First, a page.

Market pain threshold looms on $300 billion more China tariffs
Global financial markets have been roiled, but not yet upended, by the escalating US-China trade war. The next round of tariffs could be the tipping point into crisis, according to a China specialist at Europes biggest asset manager.
“This is where the pain threshold is,” Qinwei Wang, a senior economist at Amundi in London, said in reference to the Trump administrations consideration of 25 per cent duties on the remaining $300-billion or so of Chinese imports not yet affected by tariff hikes. There would be a chain reaction, “and everyone will suffer. A global recession is a real risk,” he said.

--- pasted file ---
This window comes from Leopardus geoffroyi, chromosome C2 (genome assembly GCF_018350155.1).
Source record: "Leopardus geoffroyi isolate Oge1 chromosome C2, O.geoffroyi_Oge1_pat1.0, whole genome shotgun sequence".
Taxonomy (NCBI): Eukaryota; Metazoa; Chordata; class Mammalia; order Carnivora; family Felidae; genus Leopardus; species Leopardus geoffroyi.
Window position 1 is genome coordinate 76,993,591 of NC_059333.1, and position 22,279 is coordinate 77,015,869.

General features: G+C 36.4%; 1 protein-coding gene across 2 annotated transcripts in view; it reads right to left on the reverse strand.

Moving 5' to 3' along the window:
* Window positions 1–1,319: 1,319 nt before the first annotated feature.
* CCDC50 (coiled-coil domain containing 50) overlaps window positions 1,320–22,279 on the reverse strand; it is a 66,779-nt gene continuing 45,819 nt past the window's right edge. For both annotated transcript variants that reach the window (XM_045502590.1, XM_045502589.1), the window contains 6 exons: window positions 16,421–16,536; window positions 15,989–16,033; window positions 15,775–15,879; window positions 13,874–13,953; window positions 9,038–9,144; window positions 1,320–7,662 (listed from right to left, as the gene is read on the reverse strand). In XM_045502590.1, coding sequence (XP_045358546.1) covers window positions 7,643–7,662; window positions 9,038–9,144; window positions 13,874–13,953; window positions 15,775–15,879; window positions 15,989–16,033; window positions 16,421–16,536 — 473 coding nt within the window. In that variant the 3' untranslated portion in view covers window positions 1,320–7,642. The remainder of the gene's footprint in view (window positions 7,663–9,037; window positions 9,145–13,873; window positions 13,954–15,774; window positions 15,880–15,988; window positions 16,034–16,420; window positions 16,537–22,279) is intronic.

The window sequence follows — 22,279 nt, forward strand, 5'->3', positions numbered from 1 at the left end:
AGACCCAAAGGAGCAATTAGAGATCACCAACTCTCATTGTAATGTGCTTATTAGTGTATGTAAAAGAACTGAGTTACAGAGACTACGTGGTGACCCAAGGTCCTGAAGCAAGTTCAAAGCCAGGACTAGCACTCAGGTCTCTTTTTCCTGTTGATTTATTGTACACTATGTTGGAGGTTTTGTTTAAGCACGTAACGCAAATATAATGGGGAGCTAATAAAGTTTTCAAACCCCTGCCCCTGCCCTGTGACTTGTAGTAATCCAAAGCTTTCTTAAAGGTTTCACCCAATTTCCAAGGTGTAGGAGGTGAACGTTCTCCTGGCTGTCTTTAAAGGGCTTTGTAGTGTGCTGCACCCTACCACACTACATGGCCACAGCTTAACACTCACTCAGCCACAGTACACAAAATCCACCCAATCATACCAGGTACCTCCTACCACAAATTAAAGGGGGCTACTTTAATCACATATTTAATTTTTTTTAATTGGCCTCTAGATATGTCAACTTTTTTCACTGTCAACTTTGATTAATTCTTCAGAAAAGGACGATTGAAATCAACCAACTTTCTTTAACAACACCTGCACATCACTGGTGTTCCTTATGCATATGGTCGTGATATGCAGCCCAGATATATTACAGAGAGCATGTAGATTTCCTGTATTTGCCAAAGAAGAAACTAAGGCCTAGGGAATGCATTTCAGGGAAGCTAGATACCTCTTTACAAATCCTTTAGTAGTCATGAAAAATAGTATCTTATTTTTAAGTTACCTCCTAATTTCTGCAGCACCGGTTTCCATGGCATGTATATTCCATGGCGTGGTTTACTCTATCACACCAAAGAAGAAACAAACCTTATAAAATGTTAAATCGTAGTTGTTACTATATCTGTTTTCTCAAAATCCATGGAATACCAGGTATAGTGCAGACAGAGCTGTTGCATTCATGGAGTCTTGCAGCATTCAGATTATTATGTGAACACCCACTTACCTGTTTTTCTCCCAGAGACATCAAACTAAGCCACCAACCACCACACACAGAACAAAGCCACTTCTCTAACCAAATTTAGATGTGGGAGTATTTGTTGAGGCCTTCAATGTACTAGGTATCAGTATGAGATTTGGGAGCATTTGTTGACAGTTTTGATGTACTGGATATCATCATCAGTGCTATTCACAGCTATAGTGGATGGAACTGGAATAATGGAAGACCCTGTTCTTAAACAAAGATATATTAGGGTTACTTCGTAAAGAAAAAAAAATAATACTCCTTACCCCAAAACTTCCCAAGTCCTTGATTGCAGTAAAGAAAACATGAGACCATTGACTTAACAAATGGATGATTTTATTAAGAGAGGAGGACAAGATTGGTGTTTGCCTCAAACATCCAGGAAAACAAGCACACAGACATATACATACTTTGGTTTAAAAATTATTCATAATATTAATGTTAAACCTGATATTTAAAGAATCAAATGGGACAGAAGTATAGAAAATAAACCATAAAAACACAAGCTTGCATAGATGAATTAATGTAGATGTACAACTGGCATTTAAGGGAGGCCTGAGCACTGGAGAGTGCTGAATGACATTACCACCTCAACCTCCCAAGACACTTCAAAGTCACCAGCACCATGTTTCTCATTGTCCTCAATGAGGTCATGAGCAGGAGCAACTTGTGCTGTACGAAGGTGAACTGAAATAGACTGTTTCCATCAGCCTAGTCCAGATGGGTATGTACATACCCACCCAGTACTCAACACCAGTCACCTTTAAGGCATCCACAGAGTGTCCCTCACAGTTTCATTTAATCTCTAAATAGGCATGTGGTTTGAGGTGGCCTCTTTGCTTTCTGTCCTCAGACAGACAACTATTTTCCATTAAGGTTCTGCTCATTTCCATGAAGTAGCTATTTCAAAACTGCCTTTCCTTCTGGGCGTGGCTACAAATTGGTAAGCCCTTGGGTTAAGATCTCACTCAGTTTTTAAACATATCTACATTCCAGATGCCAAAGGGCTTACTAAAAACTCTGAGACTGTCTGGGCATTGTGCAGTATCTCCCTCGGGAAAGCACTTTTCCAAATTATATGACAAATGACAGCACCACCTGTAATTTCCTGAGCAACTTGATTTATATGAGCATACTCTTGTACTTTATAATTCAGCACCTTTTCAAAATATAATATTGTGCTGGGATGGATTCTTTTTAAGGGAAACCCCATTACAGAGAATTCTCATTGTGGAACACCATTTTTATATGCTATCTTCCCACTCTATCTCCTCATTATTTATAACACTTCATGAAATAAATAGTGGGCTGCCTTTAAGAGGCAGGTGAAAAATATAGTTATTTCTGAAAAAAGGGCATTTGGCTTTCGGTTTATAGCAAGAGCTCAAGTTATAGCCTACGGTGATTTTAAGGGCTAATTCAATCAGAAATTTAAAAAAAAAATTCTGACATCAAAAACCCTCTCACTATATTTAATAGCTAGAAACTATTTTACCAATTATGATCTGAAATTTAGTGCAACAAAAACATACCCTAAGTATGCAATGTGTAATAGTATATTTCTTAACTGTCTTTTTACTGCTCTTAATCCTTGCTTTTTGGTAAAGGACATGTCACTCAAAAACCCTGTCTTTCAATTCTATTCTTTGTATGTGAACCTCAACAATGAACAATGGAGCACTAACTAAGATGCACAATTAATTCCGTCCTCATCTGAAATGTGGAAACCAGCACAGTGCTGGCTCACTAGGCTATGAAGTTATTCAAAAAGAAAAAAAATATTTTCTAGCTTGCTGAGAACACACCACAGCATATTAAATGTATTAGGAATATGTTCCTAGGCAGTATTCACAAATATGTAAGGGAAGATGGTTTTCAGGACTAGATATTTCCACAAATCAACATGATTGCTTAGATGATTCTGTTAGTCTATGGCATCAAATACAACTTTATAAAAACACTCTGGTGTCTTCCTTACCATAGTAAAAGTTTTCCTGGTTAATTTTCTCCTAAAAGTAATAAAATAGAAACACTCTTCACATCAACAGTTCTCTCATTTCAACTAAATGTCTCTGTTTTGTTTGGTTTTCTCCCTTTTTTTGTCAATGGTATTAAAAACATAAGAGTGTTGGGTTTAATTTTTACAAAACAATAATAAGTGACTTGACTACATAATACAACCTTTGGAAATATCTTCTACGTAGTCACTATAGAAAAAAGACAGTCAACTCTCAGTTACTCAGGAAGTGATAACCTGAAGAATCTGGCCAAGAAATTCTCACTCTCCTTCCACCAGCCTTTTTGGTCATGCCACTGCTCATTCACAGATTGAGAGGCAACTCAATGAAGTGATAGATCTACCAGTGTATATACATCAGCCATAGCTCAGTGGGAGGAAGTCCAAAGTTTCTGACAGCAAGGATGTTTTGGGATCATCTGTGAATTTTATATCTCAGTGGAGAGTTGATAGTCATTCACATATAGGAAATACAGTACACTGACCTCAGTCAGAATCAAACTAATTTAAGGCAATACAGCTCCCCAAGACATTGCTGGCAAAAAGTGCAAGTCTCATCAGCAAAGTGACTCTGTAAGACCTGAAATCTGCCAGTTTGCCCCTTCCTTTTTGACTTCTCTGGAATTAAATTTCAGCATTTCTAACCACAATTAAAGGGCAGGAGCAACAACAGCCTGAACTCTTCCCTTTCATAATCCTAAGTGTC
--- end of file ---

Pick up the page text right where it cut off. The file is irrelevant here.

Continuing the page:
The yuan could tumble as much as 10 per cent, shooting through 7 per dollar if the fresh tariffs are enacted, Wang said in an interview. That would disrupt emerging markets and eventually hit the US economy via corporate earnings and a broad stock sell-off, he said.
“The yuan will fall, and thats not going to be the case of China using the currency as a weapon — it will be let go because the government doesnt have enough policy room to handle the shock,” said Wang, who worked as an economist at Chinas central bank earlier in his career.
While Wangs base case is for a US-China trade deal, he warned that if talks dont resume in the wake of the G-20 summit in late June — where Presidents Donald Trump and Xi Jinping could meet — some investors may start pricing in the worst-case scenario.